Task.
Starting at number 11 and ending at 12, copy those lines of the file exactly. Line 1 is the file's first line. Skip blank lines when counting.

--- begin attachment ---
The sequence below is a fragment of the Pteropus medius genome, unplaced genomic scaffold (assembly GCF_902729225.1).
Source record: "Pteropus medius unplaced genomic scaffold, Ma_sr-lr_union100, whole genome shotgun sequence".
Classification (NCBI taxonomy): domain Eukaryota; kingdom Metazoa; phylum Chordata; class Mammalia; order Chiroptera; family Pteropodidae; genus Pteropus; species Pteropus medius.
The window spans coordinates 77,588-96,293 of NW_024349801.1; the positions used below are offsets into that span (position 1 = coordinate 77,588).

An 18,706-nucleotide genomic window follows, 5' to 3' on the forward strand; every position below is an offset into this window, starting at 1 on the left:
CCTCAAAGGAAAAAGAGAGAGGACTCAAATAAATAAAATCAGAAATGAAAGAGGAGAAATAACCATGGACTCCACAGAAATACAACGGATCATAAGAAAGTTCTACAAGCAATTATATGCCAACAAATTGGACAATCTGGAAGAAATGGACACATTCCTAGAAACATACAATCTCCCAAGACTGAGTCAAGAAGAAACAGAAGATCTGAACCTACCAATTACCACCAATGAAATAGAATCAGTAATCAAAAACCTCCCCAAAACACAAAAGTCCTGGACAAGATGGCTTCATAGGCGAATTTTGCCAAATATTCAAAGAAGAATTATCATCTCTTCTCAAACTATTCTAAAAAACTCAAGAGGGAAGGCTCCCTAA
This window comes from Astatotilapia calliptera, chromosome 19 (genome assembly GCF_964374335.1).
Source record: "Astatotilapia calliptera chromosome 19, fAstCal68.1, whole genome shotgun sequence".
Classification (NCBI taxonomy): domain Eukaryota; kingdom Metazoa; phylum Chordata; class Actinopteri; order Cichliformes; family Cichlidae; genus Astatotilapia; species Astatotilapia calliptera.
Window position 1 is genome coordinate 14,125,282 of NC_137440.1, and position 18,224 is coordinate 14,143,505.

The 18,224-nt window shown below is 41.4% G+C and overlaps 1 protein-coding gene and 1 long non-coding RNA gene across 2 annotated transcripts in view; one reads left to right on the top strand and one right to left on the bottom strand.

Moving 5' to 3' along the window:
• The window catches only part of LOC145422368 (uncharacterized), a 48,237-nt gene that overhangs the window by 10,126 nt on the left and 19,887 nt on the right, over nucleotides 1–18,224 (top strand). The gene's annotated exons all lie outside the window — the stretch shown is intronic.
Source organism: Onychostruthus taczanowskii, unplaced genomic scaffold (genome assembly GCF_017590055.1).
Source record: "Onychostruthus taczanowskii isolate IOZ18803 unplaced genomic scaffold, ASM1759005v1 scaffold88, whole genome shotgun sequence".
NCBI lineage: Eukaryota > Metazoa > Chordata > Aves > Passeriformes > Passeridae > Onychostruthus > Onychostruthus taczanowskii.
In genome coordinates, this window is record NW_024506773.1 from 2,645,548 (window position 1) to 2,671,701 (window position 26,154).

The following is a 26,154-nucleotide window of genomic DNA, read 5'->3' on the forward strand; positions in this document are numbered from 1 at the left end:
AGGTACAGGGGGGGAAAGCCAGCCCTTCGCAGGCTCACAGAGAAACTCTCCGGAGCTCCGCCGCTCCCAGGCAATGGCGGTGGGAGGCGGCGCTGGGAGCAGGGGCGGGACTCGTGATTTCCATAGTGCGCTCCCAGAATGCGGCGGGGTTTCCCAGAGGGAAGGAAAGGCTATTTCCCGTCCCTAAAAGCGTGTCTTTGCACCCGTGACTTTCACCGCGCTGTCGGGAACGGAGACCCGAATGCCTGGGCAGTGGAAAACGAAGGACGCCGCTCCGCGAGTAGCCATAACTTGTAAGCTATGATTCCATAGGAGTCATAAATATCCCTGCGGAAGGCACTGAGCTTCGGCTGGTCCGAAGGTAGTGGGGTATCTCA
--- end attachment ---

The 18,224-nt window shown below is 41.4% G+C and overlaps 1 protein-coding gene and 1 long non-coding RNA gene across 2 annotated transcripts in view; one reads left to right on the top strand and one right to left on the bottom strand.

Moving 5' to 3' along the window: